Current Daily Status(CDS):
The reference periods (i.e. a year, a week and a day) are basically used to describe the period for which the workers are employed in the economy. These periods also help in identifying the nature and extent of unemployment in the economy. For example, NSSO uses the 'Current Weekly Status' (CWS) and 'Current Daily Status' (CDS) of the workers to elaborate the estimates of employment in an average week and an average day respectively.
The CDS criterion, thus, gives the estimate of the extent of underutilisation of the labour force in terms of person-days. In other words, the CDS estimate of unemployment is the most inclusive measure of unemployment made up of open unemployment and visible underemployment. In fact, the difference between the unemployment rates given by CDS criterion and CWS criterion gives the rate of visible underemployment.
The estimate of unemployed person-days given by the CDS criterion divided by 7 can also be interpreted as the estimate of the number of persons unemployed on an average day.
Similarly, these approaches lead to estimates of UPS employment, UPSS employment, CWS employment and CDS employment. The estimate of UPS employment represents the number of persons who are employed for a relatively longer period of time during the reference year, or those who have stable employment. The UPSS criterion adds an additional group of persons to the UPS employed. These are UPS non-workers who have done intermittent work as a subsidiary activity during the reference year. CWS employment refers to those who are employed for at least an hour during the reference week or the number employed in an average week. CDS employment measures the rate of utilisation of the labour force in terms of person-days. While the first three measures overestimate, to some extent, levels of employment because of the way they are defined, the CDS measure gives a closer estimate of these levels.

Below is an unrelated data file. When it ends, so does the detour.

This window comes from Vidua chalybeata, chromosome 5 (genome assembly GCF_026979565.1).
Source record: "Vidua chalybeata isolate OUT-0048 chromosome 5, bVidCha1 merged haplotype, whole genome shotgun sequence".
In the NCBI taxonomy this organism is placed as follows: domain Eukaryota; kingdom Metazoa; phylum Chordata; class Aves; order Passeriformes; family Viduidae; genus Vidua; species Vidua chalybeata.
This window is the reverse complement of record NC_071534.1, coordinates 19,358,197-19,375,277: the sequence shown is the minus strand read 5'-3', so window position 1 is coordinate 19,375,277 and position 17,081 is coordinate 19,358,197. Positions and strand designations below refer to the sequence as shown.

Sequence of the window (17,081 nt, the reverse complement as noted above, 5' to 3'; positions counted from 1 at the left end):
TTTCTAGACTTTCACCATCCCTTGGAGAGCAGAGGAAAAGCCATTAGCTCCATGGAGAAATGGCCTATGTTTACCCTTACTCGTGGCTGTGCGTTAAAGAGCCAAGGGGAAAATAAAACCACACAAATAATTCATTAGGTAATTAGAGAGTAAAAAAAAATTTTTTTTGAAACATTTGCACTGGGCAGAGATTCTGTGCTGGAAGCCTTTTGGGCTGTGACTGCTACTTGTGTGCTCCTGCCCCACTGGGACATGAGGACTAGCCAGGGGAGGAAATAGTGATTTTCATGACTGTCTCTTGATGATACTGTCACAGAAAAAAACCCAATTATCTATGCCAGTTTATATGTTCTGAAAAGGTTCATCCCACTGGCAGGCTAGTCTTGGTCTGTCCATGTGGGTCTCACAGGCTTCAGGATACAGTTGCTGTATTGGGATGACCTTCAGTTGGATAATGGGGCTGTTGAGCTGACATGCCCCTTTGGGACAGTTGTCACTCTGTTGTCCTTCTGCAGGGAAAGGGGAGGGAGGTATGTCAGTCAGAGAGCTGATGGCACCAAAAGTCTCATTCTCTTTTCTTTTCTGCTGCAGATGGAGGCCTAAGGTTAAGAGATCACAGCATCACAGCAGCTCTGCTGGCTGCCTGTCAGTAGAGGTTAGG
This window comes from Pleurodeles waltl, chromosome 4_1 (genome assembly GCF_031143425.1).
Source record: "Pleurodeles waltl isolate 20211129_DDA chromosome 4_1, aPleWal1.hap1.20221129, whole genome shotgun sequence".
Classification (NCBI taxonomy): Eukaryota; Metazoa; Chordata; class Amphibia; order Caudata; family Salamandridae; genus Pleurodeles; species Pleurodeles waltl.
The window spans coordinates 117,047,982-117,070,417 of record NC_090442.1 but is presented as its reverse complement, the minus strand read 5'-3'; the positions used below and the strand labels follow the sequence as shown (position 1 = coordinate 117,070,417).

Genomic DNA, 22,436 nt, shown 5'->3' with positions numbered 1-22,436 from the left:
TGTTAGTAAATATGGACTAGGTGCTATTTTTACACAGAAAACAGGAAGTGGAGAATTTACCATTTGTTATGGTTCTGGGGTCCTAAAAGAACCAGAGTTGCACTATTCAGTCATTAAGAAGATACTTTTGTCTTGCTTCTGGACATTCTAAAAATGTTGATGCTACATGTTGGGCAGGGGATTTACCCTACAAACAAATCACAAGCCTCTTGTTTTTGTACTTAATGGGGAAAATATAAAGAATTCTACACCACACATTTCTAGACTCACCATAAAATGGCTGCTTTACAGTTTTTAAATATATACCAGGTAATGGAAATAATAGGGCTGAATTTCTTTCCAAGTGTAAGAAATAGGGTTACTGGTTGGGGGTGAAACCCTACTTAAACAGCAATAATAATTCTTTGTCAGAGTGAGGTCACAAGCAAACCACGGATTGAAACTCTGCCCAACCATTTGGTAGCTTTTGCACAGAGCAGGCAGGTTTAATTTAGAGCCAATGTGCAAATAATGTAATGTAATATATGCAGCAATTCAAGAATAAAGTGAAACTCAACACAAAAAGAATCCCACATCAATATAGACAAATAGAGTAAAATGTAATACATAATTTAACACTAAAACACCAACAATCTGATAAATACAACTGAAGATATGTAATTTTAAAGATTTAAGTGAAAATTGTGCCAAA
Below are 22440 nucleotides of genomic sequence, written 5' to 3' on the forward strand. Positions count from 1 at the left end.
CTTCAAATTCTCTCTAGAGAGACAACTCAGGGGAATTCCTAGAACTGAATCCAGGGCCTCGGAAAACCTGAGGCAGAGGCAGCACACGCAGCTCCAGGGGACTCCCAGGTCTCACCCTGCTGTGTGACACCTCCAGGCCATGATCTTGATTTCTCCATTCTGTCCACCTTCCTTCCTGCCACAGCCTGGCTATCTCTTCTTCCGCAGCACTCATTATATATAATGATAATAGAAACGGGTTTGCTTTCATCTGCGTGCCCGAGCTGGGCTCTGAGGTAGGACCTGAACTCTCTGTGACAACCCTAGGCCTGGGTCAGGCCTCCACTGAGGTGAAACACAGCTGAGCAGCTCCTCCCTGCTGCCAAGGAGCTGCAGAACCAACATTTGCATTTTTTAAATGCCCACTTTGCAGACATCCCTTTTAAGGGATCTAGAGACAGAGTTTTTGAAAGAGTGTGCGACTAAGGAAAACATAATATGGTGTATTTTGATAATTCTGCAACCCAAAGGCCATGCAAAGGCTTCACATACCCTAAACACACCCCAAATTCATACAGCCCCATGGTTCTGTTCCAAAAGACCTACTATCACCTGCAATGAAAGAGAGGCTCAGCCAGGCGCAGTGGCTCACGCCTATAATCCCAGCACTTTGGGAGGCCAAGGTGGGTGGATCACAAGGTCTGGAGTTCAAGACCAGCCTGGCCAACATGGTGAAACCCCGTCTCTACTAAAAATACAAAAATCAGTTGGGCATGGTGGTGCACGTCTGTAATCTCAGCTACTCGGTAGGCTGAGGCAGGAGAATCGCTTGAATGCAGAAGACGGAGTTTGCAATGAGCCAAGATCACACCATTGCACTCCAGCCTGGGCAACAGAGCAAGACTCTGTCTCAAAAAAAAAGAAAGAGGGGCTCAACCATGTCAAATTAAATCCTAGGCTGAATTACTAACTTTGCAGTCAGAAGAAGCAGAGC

Creation of employment opportunities depends on the volume and composition of economic activity in the economy, that is, the total output of goods and services in the economy and its structure. The total output of goods and services is called the Gross Domestic Product (GDP). Thus, levels of employment in an economy depend on the size and composition of its GDP. Factors that affect this basic relationship are: (i) the availability of capital, (ii) the availability of skills and expertise among the employed persons and (iii) the manner in which capital and labour (the number of employment persons) combine to produce the output of goods and services. In other words, a number of inter-dependent factors like material, financial and human capital, knowledge and technology utilised, productivity of labour and capital and Government policies shape this relationship.